Because these were physical things that happened to this collection of molecules my spirit resides in and it was my skin that was bruised and scrapped as I jumped and splashed through a rocky riverside beneath the palm trees and old bamboo and my hair blown in the wind through the windows of a 1958 Chevy as it barreled down an empty highway to the city of crumbling majesty that is Habana. It was dry air in my throat as I swam through schools of neon fishes past sunken planes and ships in the Bay of Pigs and music in my ears and so many tastes of honey and sweetness in my mouth and a guitar beneath my fingers at the state run cafe bar on the harbor where we threw back our heads and howled like dogs at a moon that lasciviously winked a slender eye line back to us and we sang in English words which were the only lyrics me and B and the young Cuban boy and his elderly music maestro all knew which was Hotel California and Stand By Me which I sang while thinking of my mother. Now these are all only words that I write and speak of and I am in California again, but that is not a bad place to be, and for the first time I feel something that might be sort of like patriotism because while California is a real place with flaws and hypocrisies and I have stagnated in the wrong places here and struggled from one long side of it to the other and in between to flourish and find history and depth and valor and joy and closeness and health and integrity and there are possibly better places and easier places to live still it means something more and more to say when asked not that I am from the Estades Unidad but from California — each syllable lovingly caressed as it rolls like the Yuba River off my tongue in some kind of hopeful approximation of the music that is the Cuban accent. Cal-y-fourrrn-nia. And now we’re speaking the same language, Cuba and I, although it took a while. We were both eager to learn and to help each other out but still there was something lost in translation, there were muchas preguntas and much confusion, but it was mostly wonderful confusion, and I didn’t mind the questions and the delays and the lack of table salt because I could tell I loved Cuba anyway and she loved me too, but it took a little while for us both to understand each other — for me to understand that if there was anything I needed all I had to do was to ask Cuba for it; to stand in the nearest square or begin to walk down a main street thinking of the thing that I wanted and within 15 minutes someone would approach me and the haggling would begin, typically with a gentleness and good nature I have never been seen while haggling, and then whatever I needed would be provided, and the more Cuba got to know me the more exacting these things were — the more beautiful the old cars that arrived to drive me and others in a collectivo from one place to another, the more comfortable the casa particulars like the one in Cienfuego we found after a woman called six of her friends and then took us walking with her door to door before finally passing us from her hands with a smile and no request for any payment into a large house painted blue with a lovely large room that had air conditioning, art deco furniture, tiling the color of young plants, and a genuine mini bar with not only bottles of agua (a precious commodity in this land) but a bottle of cider from Spain as well — an absolute treasure in a country where the only sure thing was cheap rum — which we drank later that evening on a half finished rooftop patio after returning to the casa from listening to music and ghosts in an old estate by the water. The more also we began to run into people willing to talk to us about their lives and their experiences in this strange country that has been cut off from time and very much feels as though it exists in a completely alternate universe entirely, like the Bay of Pigs veteran who said Fidel was in his blood to the young boy who railed against his lack of options and poverty and everyone in between who had good things to say and criticisms as well but who universally made it clear that they loved their country, and I felt it — I felt it in the plants and trees in the city and from the stones themselves and in the music echoing from everywhere and in the tobacco fields and in all of those old cars and from the people. Cuba does not have clear solutions to logistical problems or concerns, it does not really have wifi, or table salt, or great food, or public transportation, or stores where you could buy things you need or want, but by god, it has character, and it has passion, and love, and those bleed raw and open and thick from a heart that’s seen hardness and poverty and terrible things and not only lived to tell the tale but lived in what can only be described as style.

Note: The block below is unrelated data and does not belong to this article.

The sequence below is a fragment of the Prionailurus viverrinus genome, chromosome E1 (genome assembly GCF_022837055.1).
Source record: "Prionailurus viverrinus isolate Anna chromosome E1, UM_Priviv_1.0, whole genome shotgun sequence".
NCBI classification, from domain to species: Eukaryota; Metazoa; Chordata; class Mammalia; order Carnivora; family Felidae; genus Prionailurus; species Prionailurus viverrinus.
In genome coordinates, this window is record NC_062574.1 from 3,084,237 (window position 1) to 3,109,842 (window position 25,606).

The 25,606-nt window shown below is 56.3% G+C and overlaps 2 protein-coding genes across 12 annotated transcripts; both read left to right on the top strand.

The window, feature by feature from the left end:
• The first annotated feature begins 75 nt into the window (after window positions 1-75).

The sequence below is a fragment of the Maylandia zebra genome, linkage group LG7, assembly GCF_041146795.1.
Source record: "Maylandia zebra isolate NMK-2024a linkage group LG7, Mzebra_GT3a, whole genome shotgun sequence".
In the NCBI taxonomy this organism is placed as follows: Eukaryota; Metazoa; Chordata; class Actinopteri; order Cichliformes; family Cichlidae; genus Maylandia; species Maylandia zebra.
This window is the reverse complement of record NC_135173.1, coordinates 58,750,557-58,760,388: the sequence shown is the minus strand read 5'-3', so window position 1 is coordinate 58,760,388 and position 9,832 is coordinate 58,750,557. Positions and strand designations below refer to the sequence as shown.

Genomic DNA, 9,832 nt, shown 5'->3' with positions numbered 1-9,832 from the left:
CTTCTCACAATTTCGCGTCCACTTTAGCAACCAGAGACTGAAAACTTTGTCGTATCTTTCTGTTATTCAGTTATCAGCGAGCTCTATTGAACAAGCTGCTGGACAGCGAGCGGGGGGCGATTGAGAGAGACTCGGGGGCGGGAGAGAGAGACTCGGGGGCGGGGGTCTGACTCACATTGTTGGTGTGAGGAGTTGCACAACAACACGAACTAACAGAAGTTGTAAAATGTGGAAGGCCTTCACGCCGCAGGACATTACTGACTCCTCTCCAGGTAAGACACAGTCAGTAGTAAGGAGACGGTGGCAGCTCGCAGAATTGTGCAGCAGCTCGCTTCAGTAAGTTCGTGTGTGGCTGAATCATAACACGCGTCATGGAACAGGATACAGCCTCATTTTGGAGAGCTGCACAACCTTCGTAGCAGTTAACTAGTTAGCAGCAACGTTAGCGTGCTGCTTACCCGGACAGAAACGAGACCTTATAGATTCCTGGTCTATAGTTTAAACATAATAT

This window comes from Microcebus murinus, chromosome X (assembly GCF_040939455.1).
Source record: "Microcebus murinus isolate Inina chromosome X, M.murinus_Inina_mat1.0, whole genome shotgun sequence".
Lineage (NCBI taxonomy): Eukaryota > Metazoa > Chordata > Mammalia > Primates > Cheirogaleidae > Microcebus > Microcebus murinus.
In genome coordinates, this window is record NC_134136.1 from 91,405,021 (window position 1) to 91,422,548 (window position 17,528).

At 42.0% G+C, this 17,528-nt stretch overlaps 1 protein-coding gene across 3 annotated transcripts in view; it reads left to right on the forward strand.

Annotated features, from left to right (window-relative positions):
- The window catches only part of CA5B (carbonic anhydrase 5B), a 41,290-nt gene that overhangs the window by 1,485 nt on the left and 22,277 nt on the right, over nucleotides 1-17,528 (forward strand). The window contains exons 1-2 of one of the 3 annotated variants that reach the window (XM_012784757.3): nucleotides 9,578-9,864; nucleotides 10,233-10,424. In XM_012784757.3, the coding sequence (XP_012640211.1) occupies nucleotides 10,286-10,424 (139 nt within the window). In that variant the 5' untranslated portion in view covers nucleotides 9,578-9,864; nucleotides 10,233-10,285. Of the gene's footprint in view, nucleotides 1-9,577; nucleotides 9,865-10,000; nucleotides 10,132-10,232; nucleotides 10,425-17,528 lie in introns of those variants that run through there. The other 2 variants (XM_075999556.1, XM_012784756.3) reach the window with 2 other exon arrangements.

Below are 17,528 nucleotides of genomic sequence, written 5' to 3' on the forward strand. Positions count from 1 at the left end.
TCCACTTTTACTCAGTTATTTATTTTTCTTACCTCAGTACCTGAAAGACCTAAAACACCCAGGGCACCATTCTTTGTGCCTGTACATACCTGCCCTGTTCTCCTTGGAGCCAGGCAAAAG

“Todo llenos.” says the Cuban woman behind the counter in response to a traveler asking if there were any huts available that night in Las Terrazas. The traveler hears this and looks around at the dozen or so thatched huts on stilts overlooking the river — the picnic benches beneath each one of them empty but for the softly blowing wind — and then at the large cantina next to the registration counter with tables to fit at least a hundred people that is solely occupied by myself and my companion and at another table a lone German woman who perks up excitedly at the prospect of a new person to talk to. “Are you sure?” The traveler asks.